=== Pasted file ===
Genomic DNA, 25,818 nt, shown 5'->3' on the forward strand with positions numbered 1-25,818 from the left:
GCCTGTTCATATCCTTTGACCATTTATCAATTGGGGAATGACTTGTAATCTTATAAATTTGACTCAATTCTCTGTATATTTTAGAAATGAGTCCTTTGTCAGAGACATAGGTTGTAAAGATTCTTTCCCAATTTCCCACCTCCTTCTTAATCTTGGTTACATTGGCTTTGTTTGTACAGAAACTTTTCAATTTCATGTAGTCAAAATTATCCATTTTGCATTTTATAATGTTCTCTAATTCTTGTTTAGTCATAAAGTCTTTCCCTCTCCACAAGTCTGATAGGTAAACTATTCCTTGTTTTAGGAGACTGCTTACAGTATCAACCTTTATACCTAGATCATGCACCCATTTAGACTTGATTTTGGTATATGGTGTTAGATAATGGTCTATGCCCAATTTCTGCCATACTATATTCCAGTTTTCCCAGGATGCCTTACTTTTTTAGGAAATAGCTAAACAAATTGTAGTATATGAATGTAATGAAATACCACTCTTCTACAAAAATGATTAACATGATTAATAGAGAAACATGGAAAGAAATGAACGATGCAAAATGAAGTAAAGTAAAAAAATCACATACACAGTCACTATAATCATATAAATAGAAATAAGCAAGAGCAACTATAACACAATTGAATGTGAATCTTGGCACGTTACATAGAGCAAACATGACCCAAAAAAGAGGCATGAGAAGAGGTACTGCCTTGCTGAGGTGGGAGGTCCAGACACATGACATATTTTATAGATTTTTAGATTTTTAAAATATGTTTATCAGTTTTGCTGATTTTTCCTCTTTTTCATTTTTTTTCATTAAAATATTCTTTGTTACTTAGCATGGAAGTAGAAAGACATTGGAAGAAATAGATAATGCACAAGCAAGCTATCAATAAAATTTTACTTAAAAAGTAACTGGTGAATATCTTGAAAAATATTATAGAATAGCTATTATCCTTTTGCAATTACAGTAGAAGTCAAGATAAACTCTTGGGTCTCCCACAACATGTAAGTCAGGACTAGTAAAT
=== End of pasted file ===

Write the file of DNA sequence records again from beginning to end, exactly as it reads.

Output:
Genomic DNA, 25,818 nt, shown 5'->3' on the forward strand with positions numbered 1-25,818 from the left:
GCCTGTTCATATCCTTTGACCATTTATCAATTGGGGAATGACTTGTAATCTTATAAATTTGACTCAATTCTCTGTATATTTTAGAAATGAGTCCTTTGTCAGAGACATAGGTTGTAAAGATTCTTTCCCAATTTCCCACCTCCTTCTTAATCTTGGTTACATTGGCTTTGTTTGTACAGAAACTTTTCAATTTCATGTAGTCAAAATTATCCATTTTGCATTTTATAATGTTCTCTAATTCTTGTTTAGTCATAAAGTCTTTCCCTCTCCACAAGTCTGATAGGTAAACTATTCCTTGTTTTAGGAGACTGCTTACAGTATCAACCTTTATACCTAGATCATGCACCCATTTAGACTTGATTTTGGTATATGGTGTTAGATAATGGTCTATGCCCAATTTCTGCCATACTATATTCCAGTTTTCCCAGGATGCCTTACTTTTTTAGGAAATAGCTAAACAAATTGTAGTATATGAATGTAATGAAATACCACTCTTCTACAAAAATGATTAACATGATTAATAGAGAAACATGGAAAGAAATGAACGATGCAAAATGAAGTAAAGTAAAAAAATCACATACACAGTCACTATAATCATATAAATAGAAATAAGCAAGAGCAACTATAACACAATTGAATGTGAATCTTGGCACGTTACATAGAGCAAACATGACCCAAAAAAGAGGCATGAGAAGAGGTACTGCCTTGCTGAGGTGGGAGGTCCAGACACATGACATATTTTATAGATTTTTAGATTTTTAAAATATGTTTATCAGTTTTGCTGATTTTTCCTCTTTTTCATTTTTTTTCATTAAAATATTCTTTGTTACTTAGCATGGAAGTAGAAAGACATTGGAAGAAATAGATAATGCACAAGCAAGCTATCAATAAAATTTTACTTAAAAAGTAACTGGTGAATATCTTGAAAAATATTATAGAATAGCTATTATCCTTTTGCAATTACAGTAGAAGTCAAGATAAACTCTTGGGTCTCCCACAACATGTAAGTCAGGACTAGTAAAT